Rapastinel

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Rapastinel
GLYX-13 structure.png
GLYX-133Dan.gif
Systematic (IUPAC) name
(S)-N-[(2S,3R)-1-amino-3-hydroxy-1-oxobutan-2-yl]-1-[(S)-1-((2S,3R)-2-amino-3-hydroxybutanoyl)pyrrolidine-2-carbonyl]pyrrolidine-2-carboxamide
Clinical data
  • US: N (Not classified yet)
  • Investigational New Drug
Identifiers
117928-94-6
None
ChemSpider 25069944
Chemical data
Formula C18H31N5O6
413.47 g/mol

Rapastinel (INN) (code name GLYX-13) is a selective weak partial agonist of the glycine site of the NMDA receptor (IA ≈ 25%) which is under development by Naurex as an adjunctive therapy for treatment-resistant depression.[1] It is an amidated tetrapeptide (Thr-Pro-Pro-Thr-NH2) which rapidly crosses the blood-brain-barrier, but is not active orally.[2] On March 3, 2014 the FDA granted Fast Track designation to the development of rapastinel as an adjunctive therapy in treatment-resistant major depressive disorder.[3] As of December 2014, the drug has completed phase IIb clinical trials for this indication.[4] Phase III clinical trials will be starting in 2015.[4]

In addition to its antidepressant effects, rapastinel has been shown to enhance memory and learning in both young adult and learning-impaired, aging rat models.[5] It has been shown to increase Schaffer collateral-CA1 long-term potentiation in vitro. In concert with a learning task, rapastinel has also been shown to elevate gene expression of hippocampal NR1, a subunit of the NMDA receptor, in 3-month-old rats.[6] Neuroprotective effects have also been demonstrated in Mongolian Gerbils by delaying the death of CA1, CA3, and dentate gyrus pyramidal neurons under glucose and oxygen-deprived conditions.[7] Additionally, rapastinel has demonstrated antinociceptive activity, which is of particular interest, as both competitive and noncompetitive NMDA receptor antagonists are ataxic at analgesic doses, while rapastinel and other glycine subunit ligands are able to elicit analgesia at sub-ataxic doses.[8]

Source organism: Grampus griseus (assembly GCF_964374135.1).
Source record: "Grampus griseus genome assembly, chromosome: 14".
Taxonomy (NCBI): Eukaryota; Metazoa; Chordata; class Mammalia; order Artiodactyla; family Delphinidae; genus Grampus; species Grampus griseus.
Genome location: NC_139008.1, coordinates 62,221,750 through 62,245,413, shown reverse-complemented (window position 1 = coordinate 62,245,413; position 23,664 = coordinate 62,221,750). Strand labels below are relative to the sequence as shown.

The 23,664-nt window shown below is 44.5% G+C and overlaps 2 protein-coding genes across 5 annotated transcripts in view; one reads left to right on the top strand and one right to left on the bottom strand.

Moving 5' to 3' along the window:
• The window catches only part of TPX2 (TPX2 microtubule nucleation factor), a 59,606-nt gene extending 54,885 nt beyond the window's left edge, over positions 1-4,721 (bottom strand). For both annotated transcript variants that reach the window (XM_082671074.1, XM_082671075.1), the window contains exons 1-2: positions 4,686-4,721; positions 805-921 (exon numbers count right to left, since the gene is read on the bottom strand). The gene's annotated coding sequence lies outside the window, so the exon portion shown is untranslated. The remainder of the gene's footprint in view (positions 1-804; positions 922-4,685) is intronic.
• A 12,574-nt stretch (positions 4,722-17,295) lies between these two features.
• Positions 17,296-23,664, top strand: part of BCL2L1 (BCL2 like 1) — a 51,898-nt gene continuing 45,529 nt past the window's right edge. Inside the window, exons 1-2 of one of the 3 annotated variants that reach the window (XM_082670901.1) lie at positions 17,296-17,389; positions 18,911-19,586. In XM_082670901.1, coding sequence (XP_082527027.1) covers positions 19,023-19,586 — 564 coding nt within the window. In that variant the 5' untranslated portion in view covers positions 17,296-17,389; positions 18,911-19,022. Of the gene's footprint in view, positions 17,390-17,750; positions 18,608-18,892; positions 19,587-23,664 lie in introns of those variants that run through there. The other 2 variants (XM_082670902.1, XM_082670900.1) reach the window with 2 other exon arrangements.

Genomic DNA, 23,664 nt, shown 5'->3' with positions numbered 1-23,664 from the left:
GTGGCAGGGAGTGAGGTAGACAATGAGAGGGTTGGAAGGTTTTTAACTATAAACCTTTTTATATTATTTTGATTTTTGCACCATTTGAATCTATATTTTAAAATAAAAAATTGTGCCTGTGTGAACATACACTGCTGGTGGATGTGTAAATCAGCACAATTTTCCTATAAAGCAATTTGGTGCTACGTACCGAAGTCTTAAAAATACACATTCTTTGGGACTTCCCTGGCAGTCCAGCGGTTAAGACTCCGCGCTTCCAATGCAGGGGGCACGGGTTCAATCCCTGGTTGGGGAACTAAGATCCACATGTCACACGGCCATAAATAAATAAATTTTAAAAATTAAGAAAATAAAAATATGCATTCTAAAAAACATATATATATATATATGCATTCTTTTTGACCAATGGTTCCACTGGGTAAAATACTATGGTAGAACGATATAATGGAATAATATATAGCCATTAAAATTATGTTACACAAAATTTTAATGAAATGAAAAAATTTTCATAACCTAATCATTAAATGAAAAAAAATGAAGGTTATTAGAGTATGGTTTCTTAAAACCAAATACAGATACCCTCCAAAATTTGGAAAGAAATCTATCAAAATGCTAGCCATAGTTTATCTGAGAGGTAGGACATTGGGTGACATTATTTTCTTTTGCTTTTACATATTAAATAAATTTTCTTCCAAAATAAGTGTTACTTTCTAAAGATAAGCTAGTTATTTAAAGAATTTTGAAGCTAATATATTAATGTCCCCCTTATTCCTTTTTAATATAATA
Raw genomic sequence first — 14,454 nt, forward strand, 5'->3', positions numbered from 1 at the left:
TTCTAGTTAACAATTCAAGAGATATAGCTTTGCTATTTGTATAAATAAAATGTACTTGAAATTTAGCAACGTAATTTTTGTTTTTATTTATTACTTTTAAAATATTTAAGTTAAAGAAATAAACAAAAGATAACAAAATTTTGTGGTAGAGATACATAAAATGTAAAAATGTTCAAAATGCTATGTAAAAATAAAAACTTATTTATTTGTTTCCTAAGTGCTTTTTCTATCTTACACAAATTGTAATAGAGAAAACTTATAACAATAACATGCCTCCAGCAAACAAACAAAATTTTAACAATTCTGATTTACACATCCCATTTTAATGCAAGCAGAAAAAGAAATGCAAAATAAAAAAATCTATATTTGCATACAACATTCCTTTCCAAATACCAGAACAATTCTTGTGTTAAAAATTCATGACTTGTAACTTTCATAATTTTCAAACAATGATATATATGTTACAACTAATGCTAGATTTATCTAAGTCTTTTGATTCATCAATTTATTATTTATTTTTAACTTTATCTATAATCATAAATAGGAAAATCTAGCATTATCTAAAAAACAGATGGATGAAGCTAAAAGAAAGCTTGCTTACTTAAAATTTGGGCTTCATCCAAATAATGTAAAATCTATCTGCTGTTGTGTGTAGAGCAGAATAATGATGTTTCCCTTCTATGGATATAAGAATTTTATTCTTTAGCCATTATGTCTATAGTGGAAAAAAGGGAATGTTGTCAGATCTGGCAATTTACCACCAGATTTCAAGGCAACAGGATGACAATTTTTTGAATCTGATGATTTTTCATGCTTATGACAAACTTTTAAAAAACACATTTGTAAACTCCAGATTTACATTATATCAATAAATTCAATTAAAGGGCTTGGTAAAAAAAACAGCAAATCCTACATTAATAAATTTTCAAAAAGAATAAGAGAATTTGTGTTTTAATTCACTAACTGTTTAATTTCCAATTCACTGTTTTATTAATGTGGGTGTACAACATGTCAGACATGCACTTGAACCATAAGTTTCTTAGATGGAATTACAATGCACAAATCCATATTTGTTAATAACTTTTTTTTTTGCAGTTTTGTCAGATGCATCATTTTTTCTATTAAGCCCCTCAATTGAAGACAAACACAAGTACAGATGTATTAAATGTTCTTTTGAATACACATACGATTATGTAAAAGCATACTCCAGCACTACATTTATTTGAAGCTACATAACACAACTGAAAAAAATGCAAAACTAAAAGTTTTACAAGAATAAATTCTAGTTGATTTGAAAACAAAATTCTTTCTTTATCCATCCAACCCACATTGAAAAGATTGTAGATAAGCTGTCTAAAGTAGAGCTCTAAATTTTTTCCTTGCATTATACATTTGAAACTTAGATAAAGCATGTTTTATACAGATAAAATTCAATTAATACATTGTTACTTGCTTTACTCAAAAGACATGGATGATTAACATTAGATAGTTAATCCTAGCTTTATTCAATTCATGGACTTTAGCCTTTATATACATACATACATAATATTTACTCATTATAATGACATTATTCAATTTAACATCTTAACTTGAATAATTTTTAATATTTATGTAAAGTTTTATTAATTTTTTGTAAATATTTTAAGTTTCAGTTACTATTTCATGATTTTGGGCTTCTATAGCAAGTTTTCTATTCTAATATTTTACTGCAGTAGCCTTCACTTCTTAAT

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References[edit]

  1. ^ Hashimoto K, Malchow B, Falkai P, Schmitt A (August 2013). "Glutamate modulators as potential therapeutic drugs in schizophrenia and affective disorders". Eur Arch Psychiatry Clin Neurosci 263 (5): 367–77. doi:10.1007/s00406-013-0399-y. PMID 23455590. 
  2. ^ http://webcache.googleusercontent.com/search?q=cache:I8h0z6_2oscJ:adisinsight.springer.com/drugs/800031281+&cd=2&hl=en&ct=clnk&gl=us
  3. ^ FDA Grants Fast Track Designation to Naurex's Rapid-Acting Novel Antidepressant GLYX-13 http://www.prnewswire.com/news-releases/fda-grants-fast-track-designation-to-naurexs-rapid-acting-novel-antidepressant-glyx-13-248174561.html
  4. ^ a b http://naurex.com/wp-content/uploads/2014/12/Naurex_P2b_Data_Press_Release_FINAL_Approved.pdf
  5. ^ Burgdorf, Jeffrey; Zhang, Xiao-lei; Weiss, Craig; Matthews, Elizabeth; Disterhoft, John F.; Stanton, Patric K.; Moskal, Joseph R. (2011). "The N-methyl-d-aspartate receptor modulator GLYX-13 enhances learning and memory, in young adult and learning impaired aging rats". Neurobiology of Aging 32 (4): 698–706. doi:10.1016/j.neurobiolaging.2009.04.012. PMC 3035742. PMID 19446371. 
  6. ^ Moskal, Joseph R.; Kuo, Amy G.; Weiss, Craig; Wood, Paul L.; O'Connor Hanson, Amy; Kelso, Stephen; Harris, Robert B.; Disterhoft, John F. (2005). "GLYX-13: A monoclonal antibody-derived peptide that acts as an N-methyl-d-aspartate receptor modulator". Neuropharmacology 49 (7): 1077–87. doi:10.1016/j.neuropharm.2005.06.006. PMID 16051282. 
  7. ^ Stanton, Patric K.; Potter, Pamela E.; Aguilar, Jennifer; Decandia, Maria; Moskal, Joseph R. (2009). "Neuroprotection by a novel NMDAR functional glycine site partial agonist, GLYX-13". NeuroReport 20 (13): 1193–7. doi:10.1097/WNR.0b013e32832f5130. PMID 19623090. 
  8. ^ Wood, Paul L.; Mahmood, Siddique A.; Moskal, Joseph R. (2008). "Antinociceptive action of GLYX-13: An N-methyl-D-aspartate receptor glycine site partial agonist". NeuroReport 19 (10): 1059–61. doi:10.1097/WNR.0b013e32830435c9. PMID 18580579. 

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